Apollo 8 Astronaut Frank Borman Dies at 95
Astronaut Frank Borman, commander of Apollo 8, has died at 95. His legacy includes service to his country and historic space missions.
Colonel Frank Borman, USAF, who was the commander of the NASA Apollo 8 mission in 1968 and Gemini 7 in 1965, has passed away at the age of 95. He died from a stroke. Borman was born Frank Frederick Borman II on March 14, 1928, in Gary, Indiana, and grew up in Tucson, Arizona. He passed away on November 7, 2023, in Billings, Montana, after living a long, full, and useful life, most of which he spent in service to his country.
Borman earned a bachelor's degree in aeronautic engineering from the U. S. Military Academy in West Point, New York in 1950 and was commissioned a lieutenant in the U.S. Air Force. He later earned a master's degree in engineering from CalTech and returned to West Point as an instructor.
According to a statement released on November 9, Borman died of a stroke. The statement remembered him as a true American hero and noted that his lifelong love for aviation and exploration was only surpassed by his love for his wife Susan. Borman began his career as an officer with the U.S. Air Force and went on to serve as a fighter pilot, operational pilot, test pilot, and assistant professor. He was chosen by NASA to be part of the second group of astronauts and served as the commander of the Apollo 8 mission, as well as being a veteran of Gemini 7, where he spent 14 days in low-Earth orbit and conducted the first rendezvous in space.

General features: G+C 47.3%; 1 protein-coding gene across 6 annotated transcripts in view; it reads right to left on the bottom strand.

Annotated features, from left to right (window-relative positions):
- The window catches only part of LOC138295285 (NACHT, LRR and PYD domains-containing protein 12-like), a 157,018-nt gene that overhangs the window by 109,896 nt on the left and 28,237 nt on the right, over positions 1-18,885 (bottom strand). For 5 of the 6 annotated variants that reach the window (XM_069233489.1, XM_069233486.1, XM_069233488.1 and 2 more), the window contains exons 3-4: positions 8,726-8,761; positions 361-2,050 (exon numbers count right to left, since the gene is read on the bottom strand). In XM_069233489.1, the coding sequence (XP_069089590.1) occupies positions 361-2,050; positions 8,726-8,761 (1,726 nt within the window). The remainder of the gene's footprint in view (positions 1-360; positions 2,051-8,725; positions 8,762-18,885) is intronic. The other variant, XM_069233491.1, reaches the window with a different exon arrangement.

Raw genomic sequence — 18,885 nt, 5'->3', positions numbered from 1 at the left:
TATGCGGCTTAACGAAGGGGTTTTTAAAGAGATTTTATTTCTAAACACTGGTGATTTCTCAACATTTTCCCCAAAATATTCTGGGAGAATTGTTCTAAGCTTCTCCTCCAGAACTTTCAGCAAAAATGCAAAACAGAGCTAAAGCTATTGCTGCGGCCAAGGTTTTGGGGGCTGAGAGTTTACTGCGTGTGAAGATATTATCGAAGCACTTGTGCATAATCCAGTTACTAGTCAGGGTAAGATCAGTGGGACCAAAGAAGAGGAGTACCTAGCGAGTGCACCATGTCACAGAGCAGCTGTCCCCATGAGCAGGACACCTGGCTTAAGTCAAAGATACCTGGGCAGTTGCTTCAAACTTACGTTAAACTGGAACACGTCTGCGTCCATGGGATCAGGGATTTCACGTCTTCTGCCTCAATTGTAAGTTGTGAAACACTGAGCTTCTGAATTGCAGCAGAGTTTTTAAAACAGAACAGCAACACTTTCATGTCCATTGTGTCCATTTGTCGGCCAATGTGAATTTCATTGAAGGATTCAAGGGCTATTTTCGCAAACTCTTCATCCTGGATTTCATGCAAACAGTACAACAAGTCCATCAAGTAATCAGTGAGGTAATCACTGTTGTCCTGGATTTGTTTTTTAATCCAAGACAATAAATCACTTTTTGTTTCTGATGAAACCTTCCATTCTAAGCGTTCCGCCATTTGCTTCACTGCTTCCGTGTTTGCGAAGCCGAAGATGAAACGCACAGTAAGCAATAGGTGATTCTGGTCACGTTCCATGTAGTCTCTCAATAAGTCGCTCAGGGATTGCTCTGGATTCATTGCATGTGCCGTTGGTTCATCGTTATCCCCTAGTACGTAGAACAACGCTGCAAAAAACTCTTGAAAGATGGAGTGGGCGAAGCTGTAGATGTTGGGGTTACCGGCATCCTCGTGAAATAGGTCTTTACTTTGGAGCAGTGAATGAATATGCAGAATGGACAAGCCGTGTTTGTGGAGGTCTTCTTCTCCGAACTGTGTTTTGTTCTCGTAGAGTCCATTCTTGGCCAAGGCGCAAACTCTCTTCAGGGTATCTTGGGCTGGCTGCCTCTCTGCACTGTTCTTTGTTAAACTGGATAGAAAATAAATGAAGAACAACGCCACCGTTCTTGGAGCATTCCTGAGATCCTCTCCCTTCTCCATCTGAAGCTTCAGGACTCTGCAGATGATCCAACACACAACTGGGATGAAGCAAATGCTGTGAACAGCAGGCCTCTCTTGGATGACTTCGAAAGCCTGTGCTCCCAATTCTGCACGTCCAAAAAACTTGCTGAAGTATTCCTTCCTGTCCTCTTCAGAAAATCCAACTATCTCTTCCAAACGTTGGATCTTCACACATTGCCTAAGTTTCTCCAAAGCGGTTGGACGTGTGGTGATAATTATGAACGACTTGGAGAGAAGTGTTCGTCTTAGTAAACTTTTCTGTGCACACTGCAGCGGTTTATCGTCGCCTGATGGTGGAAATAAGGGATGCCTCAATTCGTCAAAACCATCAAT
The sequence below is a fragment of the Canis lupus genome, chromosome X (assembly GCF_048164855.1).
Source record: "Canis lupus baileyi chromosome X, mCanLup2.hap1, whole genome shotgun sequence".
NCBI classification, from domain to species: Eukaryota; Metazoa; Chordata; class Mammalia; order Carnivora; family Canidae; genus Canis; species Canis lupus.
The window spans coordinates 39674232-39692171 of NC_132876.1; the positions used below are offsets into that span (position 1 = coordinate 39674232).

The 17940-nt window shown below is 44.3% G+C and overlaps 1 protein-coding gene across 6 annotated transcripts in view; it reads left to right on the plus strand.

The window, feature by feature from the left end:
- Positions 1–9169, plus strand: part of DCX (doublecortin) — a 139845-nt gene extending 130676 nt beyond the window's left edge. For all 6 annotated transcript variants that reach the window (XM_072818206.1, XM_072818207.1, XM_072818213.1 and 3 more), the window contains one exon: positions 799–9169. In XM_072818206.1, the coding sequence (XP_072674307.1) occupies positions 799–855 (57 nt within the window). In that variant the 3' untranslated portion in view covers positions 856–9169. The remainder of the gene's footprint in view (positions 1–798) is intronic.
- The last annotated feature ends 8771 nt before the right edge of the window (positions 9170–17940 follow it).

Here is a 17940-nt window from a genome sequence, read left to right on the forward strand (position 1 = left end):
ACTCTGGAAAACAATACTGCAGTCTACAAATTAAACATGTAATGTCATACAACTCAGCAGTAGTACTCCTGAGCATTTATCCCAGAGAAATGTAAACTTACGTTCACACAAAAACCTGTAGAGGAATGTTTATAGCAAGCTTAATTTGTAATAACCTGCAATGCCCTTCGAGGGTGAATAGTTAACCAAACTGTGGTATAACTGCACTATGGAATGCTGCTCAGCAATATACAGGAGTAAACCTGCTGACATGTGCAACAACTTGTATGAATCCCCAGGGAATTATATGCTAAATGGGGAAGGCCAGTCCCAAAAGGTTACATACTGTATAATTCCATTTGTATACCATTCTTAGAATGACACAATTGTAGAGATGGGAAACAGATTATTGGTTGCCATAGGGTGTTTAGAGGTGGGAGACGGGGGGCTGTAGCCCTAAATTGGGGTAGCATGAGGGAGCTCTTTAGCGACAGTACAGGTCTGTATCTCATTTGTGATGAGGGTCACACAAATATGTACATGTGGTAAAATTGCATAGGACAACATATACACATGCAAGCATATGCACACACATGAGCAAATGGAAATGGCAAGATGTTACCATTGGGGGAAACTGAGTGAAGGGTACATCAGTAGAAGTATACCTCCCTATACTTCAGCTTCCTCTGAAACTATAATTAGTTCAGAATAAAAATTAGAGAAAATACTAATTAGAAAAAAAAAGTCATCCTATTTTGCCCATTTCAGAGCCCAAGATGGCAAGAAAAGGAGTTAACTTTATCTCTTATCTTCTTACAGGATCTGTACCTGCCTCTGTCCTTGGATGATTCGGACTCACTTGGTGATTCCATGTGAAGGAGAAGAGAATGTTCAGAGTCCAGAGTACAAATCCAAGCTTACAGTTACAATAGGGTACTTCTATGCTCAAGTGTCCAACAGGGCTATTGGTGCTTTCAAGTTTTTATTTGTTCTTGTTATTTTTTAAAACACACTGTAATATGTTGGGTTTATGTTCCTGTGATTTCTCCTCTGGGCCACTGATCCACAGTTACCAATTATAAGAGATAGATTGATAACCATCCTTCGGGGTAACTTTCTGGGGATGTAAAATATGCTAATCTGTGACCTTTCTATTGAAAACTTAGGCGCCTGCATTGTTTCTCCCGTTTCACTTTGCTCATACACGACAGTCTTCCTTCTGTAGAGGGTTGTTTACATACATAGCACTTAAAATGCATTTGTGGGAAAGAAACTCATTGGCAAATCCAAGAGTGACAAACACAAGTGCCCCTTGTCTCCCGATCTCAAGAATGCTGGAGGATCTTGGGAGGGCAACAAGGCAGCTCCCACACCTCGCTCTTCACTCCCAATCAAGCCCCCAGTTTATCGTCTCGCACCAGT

After his time with NASA, Borman continued his passion for aviation as the CEO of Eastern Airlines. He is survived by his two sons, Frederick and Edwin, both of whom graduated from West Point, like their father. Borman spent a total of nineteen days, twenty-one hours, and thirty-five minutes in space between Gemini 7 and Apollo 8.
In 1969, NASA appointed Borman as the official liaison to President Richard M. Nixon, and he played a key role in advising Nixon on speaking to the astronauts in the world's most famous long-distance phone call. He also accompanied Nixon to the U.S.S. Hornet to greet the crew of Apollo 11 on their safe return. Borman declined an invitation to fly on Apollo 11, as he had already decided that Apollo 8 would be his last space flight, and he planned to retire in 1970. After his retirement, he took a position with Eastern Airlines, eventually becoming CEO of the company.
Borman's legacy as an astronaut and his contributions to space exploration are a testament to a life well-lived. His service to NASA and the nation will undoubtedly inspire future generations to reach new cosmic shores. His passing marks the end of an era, and we can thank him for his service and offer our condolences to his family and friends.